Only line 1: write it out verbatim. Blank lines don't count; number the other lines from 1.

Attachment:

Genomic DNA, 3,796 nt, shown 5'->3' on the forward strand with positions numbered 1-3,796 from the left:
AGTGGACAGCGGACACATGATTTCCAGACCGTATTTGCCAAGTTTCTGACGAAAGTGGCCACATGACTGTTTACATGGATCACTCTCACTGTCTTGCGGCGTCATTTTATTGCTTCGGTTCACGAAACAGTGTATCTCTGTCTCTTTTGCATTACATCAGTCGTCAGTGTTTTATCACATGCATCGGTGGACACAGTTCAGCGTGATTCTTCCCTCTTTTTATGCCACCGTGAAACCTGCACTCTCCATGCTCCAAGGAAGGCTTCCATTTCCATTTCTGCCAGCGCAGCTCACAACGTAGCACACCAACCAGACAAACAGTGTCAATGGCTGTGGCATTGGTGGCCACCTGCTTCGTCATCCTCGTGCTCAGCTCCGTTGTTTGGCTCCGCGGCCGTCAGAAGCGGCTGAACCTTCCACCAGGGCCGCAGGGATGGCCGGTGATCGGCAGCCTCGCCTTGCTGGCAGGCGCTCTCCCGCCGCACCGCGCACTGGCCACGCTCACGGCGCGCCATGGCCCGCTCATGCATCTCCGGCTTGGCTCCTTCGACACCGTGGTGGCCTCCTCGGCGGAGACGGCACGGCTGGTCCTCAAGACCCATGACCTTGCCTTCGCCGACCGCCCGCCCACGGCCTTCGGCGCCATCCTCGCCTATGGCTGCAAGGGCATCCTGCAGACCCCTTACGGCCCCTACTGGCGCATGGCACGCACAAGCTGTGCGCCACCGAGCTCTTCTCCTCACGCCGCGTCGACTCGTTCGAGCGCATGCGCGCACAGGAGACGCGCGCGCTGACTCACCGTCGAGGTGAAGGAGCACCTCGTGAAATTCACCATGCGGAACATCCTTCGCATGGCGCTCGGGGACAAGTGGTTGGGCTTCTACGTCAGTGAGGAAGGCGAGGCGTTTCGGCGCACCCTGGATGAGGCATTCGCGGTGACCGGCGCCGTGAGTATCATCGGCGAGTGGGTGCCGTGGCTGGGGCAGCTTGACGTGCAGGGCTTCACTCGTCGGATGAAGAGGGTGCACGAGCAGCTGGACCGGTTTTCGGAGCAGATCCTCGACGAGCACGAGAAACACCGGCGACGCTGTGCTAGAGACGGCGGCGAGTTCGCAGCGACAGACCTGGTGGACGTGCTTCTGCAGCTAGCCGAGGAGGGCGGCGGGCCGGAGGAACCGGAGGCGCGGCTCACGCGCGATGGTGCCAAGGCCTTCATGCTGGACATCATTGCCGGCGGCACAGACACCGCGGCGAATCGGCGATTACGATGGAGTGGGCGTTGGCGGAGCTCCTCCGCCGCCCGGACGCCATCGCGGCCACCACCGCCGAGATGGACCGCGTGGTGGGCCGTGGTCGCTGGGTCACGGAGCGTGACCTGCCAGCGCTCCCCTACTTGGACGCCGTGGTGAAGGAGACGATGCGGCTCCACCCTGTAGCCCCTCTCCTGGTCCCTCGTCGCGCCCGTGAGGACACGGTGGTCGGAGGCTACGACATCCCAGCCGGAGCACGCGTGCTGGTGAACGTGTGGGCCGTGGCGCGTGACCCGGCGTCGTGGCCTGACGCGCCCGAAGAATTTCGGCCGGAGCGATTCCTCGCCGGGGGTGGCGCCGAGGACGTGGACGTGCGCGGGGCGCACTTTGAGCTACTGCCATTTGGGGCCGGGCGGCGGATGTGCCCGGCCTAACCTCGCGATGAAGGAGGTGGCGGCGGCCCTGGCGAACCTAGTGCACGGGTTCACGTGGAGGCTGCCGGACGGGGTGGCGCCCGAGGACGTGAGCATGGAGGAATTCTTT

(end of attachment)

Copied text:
Genomic DNA, 3,796 nt, shown 5'->3' on the forward strand with positions numbered 1-3,796 from the left: